Cheers,
    Tyler

  2. I don’t see how a forward contract is going to prevent force majeure; if deliveries cannot be made, you’re going to have the same problem (and the same alternatives) regardless.

  3. Prices act as the steering wheel for the economy.

    They signal imbalances and shift resources. For example since there is a refinery shortage the higher gas prices shift profits to the existing refiners so they have the capital to mesh with their expertise to build new refineries.

    Last week when gas prices rose to some $3 to $4
    around the country that is exactly what happened.

    But while prices generally rose to the $3 to $4
    dollars a few station in Atlanta was reported to be charging around $4.89.

    Those few stations are not going to shift enough profits to the refiners to make a difference. Most likely they are paying the same price to their suppliers as all the other gas stations selling it for $3 to $4, so the profits probably will never leave their hands.

    So explain to me why those few individual stations were not price gouging.

    Price gouging is extremely rare, but that does not mean it does not exist.

  4. Spencer, I think it is incumbent upon you to define gouging for the rest of us, including the environments where your defintion does or does not apply. In other words, you should explain why a solitary high asking price in a market where there is no true scarcity, where there is obviously some price competition, and no real emergency IS gouging.

  5. Spencer, I think it is incumbent upon you to define gouging for the rest of us, including the environments where your defintion does or does not apply. In other words, you should explain why a solitary high asking price in a market where there is no true scarcity, where there is obviously some price competition, and no real emergency IS gouging.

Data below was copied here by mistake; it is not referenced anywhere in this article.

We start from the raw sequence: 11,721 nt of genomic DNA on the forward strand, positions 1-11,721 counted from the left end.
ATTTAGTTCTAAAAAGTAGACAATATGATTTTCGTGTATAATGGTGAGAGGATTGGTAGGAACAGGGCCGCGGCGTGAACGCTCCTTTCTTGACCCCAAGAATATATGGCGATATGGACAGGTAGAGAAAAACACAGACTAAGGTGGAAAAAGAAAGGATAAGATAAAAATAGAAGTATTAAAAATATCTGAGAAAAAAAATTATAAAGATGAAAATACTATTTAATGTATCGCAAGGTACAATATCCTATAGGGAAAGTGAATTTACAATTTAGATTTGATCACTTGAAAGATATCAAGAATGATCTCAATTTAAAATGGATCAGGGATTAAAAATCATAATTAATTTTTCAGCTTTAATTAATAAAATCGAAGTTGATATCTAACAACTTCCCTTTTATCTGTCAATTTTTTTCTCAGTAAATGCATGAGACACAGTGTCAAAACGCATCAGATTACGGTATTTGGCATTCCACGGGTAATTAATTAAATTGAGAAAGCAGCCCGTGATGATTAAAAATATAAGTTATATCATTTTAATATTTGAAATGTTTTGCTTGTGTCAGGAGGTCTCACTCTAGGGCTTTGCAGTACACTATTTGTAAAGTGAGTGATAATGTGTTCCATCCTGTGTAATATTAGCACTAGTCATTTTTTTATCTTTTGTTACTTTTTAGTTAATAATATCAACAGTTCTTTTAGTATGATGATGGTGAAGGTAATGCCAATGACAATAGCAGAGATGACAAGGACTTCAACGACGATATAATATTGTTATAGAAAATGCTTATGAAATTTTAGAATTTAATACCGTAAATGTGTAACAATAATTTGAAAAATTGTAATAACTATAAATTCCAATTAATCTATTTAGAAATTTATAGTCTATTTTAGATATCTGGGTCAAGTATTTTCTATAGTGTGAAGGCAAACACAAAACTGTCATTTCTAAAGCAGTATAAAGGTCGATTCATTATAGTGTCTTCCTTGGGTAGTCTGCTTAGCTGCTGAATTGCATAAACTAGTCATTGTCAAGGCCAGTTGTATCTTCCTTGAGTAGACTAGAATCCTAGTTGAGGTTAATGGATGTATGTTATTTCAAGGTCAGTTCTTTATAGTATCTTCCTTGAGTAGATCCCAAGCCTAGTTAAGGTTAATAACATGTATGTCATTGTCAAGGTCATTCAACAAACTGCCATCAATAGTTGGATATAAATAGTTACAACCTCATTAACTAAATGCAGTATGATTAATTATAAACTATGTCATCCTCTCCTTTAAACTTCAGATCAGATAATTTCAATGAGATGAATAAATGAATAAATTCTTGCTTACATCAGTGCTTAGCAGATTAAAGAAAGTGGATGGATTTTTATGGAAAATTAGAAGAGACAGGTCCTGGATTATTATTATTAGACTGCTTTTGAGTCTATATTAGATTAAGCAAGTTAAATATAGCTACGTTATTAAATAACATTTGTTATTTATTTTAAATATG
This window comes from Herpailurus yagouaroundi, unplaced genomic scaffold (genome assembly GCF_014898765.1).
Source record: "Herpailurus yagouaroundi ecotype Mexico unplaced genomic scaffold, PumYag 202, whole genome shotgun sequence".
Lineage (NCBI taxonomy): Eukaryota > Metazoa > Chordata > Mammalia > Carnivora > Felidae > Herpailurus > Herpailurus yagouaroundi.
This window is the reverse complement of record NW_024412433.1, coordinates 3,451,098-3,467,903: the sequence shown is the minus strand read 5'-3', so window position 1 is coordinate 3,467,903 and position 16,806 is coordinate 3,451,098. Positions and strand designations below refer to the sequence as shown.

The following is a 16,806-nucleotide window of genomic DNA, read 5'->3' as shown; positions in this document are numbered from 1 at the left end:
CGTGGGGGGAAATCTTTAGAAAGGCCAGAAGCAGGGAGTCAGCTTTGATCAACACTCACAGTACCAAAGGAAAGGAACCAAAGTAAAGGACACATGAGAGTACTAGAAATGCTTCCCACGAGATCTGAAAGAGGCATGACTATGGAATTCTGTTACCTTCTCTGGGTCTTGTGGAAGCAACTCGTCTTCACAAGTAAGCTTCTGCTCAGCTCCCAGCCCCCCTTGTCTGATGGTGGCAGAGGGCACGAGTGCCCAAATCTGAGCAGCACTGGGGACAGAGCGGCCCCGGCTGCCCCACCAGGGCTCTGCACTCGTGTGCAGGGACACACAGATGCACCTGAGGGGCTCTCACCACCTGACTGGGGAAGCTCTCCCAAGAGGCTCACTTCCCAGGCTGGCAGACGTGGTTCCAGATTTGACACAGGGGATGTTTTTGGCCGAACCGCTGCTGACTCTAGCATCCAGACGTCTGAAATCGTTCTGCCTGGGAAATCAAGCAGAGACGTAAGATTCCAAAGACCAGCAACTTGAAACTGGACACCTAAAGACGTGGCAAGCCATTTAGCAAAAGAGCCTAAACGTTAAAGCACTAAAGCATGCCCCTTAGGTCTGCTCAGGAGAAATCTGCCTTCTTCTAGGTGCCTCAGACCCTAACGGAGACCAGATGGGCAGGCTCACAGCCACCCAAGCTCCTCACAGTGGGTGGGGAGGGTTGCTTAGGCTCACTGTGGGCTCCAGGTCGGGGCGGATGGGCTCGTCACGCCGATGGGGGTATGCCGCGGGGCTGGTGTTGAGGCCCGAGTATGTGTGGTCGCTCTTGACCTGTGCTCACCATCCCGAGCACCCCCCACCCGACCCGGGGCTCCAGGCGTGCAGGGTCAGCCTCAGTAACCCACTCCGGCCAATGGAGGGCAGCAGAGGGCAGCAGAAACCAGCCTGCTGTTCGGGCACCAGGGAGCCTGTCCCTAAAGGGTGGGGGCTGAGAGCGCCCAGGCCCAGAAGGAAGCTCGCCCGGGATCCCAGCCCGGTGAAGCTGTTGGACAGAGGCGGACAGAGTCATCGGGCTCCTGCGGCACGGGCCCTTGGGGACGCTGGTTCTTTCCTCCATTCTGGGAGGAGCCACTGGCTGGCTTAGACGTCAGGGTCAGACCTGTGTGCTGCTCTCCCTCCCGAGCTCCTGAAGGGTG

6. Mr. E-P said what I was going to say about financial forward contracts, capacity constraints, and natural disasters. Something like this is sufficiently in the right tail of the disaster distribution that a forward contract, even if feasible, would only be a partial buffer.

    Spencer: I’d go back by those stations that were charging $4.89 over the ensuing days, to see if they had to reduce their prices to make sales. The presence of competing retailers makes it even harder for retailers to maintain high prices.

  7. Mr. E-P said what I was going to say about financial forward contracts, capacity constraints, and natural disasters. Something like this is sufficiently in the right tail of the disaster distribution that a forward contract, even if feasible, would only be a partial buffer.

    Spencer: I’d go back by those stations that were charging $4.89 over the ensuing days, to see if they had to reduce their prices to make sales. The presence of competing retailers makes it even harder for retailers to maintain high prices.

  8. Just curious- what is going on in Hawaii since they instituted their price caps? There was a lot of talk about them in the run up, but I haven’t seen much since they were instituted. Are they accomplishing anything- good, bad, or indifferent?